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Friday 8 December 2023 Dublin: 10°C
Paddy Power

Man smashed 12 televisions in Cork bookies 'for ruining his life'

Philip Barry, who was homeless at the time of the office, caused €15,000 worth of damage.

A MAN WHO held Paddy Power bookmakers responsible for ruining his life stormed into one of their shops in Cork city and destroyed twelve 55-inch TV’s causing over €15,000 in damage, a court has heard.

Philip Barry of Ballincollig in Co Cork but currently of no fixed address, went into the Paddy Power shop on Cornmarket Street in Cork on 4 June 2019.

Cork Circuit Criminal Court heard that the 32-year-old picked up a stool and smashed the TV screens in the shop in to smithereens.

Garda Aidan Noonan told Judge Brian O’Callaghan that Barry “blamed Paddy Power for ruining his life”. He said Barry smashed up the screens in front of a betting shop full of punters before leaving the premises.

The court heard that Barry suffers from alcohol addiction.

He voluntarily presented at the Bridewell Garda Station in Cork later that evening where he made full admissions in relation to the criminal damage he had caused to the Cornmarket Street shop.

Barry had a total of 103 previous convictions. These include eight previous convictions for criminal damage.

Defence barrister, Alison McCarthy said that Barry was homeless at the time of the offence. He had experienced difficulty accessing homeless services and got soaked to the skin while sleeping rough. He has been in custody since 5 June last.

He was granted bail by the High Court on his own bond of €100. However, he was unable to raise the funds to pay same.

McCarthy said the defendant lost his mother in 2016. He does not have a relationship with his family.

She said that Barry was deeply remorseful for his actions. She stated that her client had voluntarily presented himself to Gardaí. He also entered a guilty plea at an early stage.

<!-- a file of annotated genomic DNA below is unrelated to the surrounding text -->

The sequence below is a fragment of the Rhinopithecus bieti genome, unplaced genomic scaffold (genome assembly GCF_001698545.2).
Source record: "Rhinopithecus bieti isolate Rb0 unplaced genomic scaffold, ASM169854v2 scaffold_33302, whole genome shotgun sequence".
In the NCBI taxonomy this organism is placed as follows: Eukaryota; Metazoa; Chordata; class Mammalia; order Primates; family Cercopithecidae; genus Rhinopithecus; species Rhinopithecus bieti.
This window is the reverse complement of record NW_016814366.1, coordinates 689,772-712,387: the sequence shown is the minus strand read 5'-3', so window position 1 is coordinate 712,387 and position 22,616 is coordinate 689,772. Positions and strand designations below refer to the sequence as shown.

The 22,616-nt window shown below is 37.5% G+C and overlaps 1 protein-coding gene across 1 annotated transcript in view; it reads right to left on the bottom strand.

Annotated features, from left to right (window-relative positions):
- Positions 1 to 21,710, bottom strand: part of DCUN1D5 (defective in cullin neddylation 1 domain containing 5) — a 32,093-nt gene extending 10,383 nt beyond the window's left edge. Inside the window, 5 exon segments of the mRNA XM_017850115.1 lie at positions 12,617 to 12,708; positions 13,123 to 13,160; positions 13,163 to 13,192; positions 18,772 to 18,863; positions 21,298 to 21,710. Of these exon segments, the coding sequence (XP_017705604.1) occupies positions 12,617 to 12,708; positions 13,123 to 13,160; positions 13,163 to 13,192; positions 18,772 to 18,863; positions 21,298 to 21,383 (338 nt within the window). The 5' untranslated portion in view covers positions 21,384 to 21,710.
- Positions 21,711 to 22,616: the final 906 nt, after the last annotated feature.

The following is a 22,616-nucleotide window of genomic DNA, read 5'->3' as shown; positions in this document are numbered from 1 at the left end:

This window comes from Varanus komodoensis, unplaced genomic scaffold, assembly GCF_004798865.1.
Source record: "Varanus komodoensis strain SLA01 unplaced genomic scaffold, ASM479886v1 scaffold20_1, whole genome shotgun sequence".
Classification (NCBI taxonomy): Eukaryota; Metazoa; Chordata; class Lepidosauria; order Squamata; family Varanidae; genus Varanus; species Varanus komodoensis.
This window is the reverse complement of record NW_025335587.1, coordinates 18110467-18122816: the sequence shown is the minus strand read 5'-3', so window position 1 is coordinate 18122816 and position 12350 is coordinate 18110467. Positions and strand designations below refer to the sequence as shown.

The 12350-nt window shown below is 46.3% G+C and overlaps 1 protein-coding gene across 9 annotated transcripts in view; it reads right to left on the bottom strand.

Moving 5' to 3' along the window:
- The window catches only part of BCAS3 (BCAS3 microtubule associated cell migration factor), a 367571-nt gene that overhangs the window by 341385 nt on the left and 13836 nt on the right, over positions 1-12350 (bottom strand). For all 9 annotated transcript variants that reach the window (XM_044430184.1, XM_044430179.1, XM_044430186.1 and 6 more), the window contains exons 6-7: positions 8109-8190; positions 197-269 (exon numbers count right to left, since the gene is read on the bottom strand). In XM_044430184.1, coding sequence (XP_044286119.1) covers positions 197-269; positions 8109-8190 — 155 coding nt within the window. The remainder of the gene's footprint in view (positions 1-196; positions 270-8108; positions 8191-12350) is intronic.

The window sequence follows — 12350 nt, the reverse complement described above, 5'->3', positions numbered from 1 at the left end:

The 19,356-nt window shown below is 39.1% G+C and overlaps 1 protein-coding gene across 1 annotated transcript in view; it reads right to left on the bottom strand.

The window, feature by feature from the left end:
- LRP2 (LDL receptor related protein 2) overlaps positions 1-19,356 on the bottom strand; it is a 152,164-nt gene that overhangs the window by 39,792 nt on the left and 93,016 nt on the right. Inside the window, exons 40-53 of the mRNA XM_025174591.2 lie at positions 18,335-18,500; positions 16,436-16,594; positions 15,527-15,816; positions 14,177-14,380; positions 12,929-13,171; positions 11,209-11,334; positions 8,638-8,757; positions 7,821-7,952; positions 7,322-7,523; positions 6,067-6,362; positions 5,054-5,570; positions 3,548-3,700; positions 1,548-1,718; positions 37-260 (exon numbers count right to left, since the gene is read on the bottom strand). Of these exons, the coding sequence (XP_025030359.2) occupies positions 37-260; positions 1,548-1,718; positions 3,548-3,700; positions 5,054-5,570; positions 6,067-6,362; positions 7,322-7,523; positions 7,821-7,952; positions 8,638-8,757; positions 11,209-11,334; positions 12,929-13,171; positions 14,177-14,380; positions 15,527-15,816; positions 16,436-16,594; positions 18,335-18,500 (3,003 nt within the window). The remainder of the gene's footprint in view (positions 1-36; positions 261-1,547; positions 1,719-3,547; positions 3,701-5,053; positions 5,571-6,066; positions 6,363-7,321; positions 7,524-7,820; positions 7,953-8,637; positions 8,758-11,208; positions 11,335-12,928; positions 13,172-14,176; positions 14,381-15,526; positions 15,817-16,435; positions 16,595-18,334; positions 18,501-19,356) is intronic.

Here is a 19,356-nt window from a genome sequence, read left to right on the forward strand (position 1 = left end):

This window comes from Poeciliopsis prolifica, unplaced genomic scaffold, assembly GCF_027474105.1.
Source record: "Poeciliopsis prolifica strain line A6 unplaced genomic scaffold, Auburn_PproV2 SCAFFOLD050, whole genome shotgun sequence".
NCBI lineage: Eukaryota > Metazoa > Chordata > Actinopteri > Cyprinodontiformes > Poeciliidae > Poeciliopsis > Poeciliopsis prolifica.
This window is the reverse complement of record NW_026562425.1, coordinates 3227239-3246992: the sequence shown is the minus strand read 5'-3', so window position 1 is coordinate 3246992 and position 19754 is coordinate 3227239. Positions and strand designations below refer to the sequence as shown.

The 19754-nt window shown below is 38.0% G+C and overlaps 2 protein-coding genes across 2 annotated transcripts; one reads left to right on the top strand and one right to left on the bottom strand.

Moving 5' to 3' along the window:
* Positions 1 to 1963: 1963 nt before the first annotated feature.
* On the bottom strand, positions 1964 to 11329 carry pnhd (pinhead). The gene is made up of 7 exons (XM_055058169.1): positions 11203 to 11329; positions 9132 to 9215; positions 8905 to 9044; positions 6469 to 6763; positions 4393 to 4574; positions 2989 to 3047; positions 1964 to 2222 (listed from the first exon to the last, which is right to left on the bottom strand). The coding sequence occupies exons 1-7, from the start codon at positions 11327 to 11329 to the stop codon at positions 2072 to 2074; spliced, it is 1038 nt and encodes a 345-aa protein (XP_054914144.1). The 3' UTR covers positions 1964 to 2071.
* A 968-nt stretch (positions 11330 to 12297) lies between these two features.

McCarthy said that her client left school as a young teen. He hopes to get a job once the case concludes.

During a bail hearing earlier this year at Cork District Court, Barry was asked had he a problem with Paddy Power and he replied:

Yeah, I gambled. They destroyed most of my life.

At another stage in his bail application at Cork District Court, Barry said: “I had nothing to live for – I had no family, no friends. I did it to try and get some help. I didn’t want to be on the streets. I just lost it.”

Today at Cork Circuit Criminal Court Judge O’Callaghan said he was willing to give Barry one last opportunity to engage with the Probation Service.

“I’m doing it somewhat reluctantly given that the Probation Service already has enough to do – it’s for Mr Barry to engage with the Probation Service and not the other way around,” he said.

I will remand him in custody with consent to bail as determined by the High Court – I know he had a tough time but he cannot make life tough for everybody else either.

He adjourned the matter until 12 February 2020.

Olivia Kelleher
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